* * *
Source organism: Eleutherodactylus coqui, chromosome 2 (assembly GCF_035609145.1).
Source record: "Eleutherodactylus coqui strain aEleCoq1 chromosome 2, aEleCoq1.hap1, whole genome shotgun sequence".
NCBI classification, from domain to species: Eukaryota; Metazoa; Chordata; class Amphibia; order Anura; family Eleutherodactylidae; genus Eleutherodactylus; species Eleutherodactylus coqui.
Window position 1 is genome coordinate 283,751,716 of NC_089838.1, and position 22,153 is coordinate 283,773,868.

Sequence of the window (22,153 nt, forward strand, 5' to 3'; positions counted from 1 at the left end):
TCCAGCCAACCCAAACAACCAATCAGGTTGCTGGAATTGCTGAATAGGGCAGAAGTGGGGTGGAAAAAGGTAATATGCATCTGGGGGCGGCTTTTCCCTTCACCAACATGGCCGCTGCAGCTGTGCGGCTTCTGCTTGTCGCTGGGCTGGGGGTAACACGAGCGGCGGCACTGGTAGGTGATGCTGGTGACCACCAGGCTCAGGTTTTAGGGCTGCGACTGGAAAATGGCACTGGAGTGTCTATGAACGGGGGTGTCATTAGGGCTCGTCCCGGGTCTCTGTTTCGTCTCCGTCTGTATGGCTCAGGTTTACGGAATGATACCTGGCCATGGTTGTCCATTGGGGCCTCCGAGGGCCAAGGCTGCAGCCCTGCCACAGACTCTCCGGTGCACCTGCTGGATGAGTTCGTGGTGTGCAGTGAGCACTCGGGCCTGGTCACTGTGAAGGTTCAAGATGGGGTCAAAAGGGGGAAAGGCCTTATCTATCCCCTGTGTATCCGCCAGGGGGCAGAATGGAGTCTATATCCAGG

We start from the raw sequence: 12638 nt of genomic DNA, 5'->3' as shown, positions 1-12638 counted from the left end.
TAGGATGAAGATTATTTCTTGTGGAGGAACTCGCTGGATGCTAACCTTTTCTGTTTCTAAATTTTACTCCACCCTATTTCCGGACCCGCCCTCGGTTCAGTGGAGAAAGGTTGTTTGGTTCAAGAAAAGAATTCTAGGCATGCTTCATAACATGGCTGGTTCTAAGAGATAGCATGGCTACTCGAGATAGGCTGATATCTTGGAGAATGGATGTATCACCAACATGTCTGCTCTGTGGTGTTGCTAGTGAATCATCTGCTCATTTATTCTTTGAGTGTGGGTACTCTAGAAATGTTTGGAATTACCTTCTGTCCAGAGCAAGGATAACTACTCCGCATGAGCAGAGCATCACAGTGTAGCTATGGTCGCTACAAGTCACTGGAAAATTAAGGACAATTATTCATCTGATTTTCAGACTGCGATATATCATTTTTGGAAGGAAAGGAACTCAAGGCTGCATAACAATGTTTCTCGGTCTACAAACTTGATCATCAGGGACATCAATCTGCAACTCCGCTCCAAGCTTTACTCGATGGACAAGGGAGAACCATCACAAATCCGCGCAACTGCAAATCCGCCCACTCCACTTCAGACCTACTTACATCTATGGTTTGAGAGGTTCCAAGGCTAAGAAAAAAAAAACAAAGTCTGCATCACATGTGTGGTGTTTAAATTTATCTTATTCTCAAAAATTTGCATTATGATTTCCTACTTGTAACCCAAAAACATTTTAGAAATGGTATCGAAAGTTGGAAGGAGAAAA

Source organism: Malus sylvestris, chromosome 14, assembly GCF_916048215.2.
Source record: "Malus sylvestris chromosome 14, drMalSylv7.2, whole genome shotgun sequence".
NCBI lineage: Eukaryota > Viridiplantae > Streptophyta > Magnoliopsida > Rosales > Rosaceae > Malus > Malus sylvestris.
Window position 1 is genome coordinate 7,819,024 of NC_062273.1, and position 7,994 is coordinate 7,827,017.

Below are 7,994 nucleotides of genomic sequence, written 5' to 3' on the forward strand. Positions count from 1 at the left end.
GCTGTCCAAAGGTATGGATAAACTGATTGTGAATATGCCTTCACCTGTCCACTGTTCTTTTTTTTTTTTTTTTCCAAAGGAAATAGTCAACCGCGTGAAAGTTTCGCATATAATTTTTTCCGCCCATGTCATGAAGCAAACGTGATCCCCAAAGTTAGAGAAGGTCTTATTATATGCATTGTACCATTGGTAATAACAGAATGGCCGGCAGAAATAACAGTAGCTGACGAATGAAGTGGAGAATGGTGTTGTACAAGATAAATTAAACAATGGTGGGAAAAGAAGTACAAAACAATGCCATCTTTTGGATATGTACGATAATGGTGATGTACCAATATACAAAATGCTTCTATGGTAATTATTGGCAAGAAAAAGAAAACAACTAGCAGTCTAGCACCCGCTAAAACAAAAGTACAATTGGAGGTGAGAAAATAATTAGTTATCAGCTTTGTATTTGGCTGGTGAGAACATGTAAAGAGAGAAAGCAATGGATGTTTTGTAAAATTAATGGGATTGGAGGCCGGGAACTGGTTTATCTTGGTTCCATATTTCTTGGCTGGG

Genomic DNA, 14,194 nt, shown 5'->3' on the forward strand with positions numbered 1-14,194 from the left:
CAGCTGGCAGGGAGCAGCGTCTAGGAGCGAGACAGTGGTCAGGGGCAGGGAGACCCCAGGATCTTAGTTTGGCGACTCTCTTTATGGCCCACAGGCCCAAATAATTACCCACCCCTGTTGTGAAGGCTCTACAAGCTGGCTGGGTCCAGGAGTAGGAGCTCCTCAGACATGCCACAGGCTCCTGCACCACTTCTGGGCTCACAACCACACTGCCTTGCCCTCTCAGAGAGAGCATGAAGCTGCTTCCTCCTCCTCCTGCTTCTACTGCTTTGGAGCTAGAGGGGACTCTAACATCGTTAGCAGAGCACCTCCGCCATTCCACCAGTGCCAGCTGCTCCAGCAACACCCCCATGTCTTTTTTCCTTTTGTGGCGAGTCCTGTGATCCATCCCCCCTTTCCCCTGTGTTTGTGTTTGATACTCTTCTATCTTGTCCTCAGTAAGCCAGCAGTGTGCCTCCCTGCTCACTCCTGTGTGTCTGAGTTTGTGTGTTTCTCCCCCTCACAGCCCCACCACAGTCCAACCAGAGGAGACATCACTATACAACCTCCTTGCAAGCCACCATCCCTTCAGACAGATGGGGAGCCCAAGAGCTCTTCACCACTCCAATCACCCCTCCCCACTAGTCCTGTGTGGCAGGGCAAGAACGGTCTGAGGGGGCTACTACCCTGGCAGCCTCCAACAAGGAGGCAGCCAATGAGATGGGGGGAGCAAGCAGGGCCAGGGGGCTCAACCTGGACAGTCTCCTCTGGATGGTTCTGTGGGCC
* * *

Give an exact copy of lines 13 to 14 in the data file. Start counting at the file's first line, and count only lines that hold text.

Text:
Below are 7,994 nucleotides of genomic sequence, written 5' to 3' on the forward strand. Positions count from 1 at the left end.
GCTGTCCAAAGGTATGGATAAACTGATTGTGAATATGCCTTCACCTGTCCACTGTTCTTTTTTTTTTTTTTTTCCAAAGGAAATAGTCAACCGCGTGAAAGTTTCGCATATAATTTTTTCCGCCCATGTCATGAAGCAAACGTGATCCCCAAAGTTAGAGAAGGTCTTATTATATGCATTGTACCATTGGTAATAACAGAATGGCCGGCAGAAATAACAGTAGCTGACGAATGAAGTGGAGAATGGTGTTGTACAAGATAAATTAAACAATGGTGGGAAAAGAAGTACAAAACAATGCCATCTTTTGGATATGTACGATAATGGTGATGTACCAATATACAAAATGCTTCTATGGTAATTATTGGCAAGAAAAAGAAAACAACTAGCAGTCTAGCACCCGCTAAAACAAAAGTACAATTGGAGGTGAGAAAATAATTAGTTATCAGCTTTGTATTTGGCTGGTGAGAACATGTAAAGAGAGAAAGCAATGGATGTTTTGTAAAATTAATGGGATTGGAGGCCGGGAACTGGTTTATCTTGGTTCCATATTTCTTGGCTGGG